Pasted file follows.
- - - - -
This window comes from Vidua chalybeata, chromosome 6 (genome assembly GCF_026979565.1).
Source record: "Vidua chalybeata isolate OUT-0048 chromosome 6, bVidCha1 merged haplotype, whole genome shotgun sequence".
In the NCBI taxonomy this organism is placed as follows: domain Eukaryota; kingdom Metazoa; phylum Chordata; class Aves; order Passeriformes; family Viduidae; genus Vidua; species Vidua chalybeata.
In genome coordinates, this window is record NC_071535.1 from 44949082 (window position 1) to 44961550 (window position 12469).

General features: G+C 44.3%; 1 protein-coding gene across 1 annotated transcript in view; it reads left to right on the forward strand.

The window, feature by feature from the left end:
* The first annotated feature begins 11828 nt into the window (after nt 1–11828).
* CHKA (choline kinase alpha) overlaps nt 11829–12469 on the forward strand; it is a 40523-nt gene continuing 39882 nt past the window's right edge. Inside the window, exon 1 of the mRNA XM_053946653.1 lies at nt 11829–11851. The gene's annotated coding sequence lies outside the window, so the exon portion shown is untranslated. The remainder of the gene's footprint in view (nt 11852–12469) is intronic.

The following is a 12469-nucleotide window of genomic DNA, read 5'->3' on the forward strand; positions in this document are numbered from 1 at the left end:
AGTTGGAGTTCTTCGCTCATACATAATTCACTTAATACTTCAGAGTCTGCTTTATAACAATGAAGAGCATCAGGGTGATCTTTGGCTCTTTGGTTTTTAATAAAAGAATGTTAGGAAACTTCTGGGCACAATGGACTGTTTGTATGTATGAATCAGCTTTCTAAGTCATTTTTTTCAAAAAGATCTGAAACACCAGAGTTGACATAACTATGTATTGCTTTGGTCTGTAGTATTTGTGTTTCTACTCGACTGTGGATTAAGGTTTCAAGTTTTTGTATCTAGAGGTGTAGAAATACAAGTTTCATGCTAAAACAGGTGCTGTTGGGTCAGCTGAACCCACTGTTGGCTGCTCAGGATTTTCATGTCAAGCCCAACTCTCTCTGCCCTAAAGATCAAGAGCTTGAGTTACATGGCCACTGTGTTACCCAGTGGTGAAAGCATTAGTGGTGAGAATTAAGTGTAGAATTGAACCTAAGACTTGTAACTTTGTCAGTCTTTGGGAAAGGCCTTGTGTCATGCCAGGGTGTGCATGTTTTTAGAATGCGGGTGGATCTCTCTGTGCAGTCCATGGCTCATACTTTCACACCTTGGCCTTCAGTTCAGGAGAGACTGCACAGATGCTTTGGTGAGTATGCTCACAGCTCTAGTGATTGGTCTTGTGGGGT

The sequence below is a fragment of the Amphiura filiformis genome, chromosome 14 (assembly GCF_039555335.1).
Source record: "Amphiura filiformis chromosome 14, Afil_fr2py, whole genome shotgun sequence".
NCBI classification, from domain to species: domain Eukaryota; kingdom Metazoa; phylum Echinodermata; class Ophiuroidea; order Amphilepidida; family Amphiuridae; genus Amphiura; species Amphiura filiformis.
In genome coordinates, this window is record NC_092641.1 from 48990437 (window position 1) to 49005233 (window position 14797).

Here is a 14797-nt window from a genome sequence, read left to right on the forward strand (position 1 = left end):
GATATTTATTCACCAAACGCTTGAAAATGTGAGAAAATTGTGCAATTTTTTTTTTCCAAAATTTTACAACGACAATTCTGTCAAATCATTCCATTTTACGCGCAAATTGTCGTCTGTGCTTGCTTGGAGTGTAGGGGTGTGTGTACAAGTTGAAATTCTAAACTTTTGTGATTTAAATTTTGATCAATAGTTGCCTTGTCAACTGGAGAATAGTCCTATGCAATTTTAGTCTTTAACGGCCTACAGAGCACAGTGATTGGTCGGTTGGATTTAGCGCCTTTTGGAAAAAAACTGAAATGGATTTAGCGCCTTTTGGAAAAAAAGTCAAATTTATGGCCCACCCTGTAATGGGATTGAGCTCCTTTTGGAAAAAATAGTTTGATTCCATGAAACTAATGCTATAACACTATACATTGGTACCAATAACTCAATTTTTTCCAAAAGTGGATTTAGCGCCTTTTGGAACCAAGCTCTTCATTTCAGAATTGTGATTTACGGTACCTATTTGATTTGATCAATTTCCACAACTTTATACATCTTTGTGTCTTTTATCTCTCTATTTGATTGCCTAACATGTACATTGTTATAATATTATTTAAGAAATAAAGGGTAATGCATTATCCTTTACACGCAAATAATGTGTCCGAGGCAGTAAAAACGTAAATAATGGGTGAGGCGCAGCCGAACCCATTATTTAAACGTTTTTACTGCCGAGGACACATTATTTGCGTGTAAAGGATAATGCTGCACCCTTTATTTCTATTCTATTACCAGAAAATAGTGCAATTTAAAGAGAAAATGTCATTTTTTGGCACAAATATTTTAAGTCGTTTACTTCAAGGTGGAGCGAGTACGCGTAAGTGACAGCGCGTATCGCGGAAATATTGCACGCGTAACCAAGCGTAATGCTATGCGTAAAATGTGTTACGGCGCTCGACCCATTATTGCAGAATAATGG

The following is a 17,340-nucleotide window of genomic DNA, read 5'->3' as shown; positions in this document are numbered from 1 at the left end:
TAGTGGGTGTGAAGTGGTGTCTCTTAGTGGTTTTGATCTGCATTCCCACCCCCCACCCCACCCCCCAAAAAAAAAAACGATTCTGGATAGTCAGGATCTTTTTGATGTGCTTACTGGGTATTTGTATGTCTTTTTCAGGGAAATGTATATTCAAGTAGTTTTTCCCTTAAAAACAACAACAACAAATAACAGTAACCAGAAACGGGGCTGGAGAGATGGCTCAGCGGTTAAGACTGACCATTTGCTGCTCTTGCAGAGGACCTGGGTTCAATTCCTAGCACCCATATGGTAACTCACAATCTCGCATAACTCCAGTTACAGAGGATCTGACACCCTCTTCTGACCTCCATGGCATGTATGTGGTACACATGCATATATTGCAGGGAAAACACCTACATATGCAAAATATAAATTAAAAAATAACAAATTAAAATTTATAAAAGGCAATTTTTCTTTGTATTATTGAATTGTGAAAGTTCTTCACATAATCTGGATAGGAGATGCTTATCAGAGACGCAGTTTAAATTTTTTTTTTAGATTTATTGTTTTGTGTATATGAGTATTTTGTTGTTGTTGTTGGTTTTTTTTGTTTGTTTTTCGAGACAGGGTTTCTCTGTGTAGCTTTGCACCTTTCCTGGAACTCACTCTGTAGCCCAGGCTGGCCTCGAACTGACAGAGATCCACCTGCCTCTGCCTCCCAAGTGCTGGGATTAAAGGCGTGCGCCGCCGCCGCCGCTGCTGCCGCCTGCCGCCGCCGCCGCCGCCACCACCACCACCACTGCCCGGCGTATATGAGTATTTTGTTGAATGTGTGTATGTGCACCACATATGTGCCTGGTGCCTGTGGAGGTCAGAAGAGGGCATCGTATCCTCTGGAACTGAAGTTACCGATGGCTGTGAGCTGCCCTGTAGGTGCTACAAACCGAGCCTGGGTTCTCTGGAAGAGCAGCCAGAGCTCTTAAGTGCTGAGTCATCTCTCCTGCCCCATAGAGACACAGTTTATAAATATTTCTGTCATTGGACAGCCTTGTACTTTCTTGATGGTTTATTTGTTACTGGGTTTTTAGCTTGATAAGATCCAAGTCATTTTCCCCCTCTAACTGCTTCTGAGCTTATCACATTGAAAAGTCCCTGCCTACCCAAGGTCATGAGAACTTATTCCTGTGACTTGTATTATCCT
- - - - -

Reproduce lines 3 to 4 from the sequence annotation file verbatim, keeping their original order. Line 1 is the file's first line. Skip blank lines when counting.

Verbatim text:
In the NCBI taxonomy this organism is placed as follows: domain Eukaryota; kingdom Metazoa; phylum Chordata; class Aves; order Passeriformes; family Viduidae; genus Vidua; species Vidua chalybeata.
In genome coordinates, this window is record NC_071535.1 from 44949082 (window position 1) to 44961550 (window position 12469).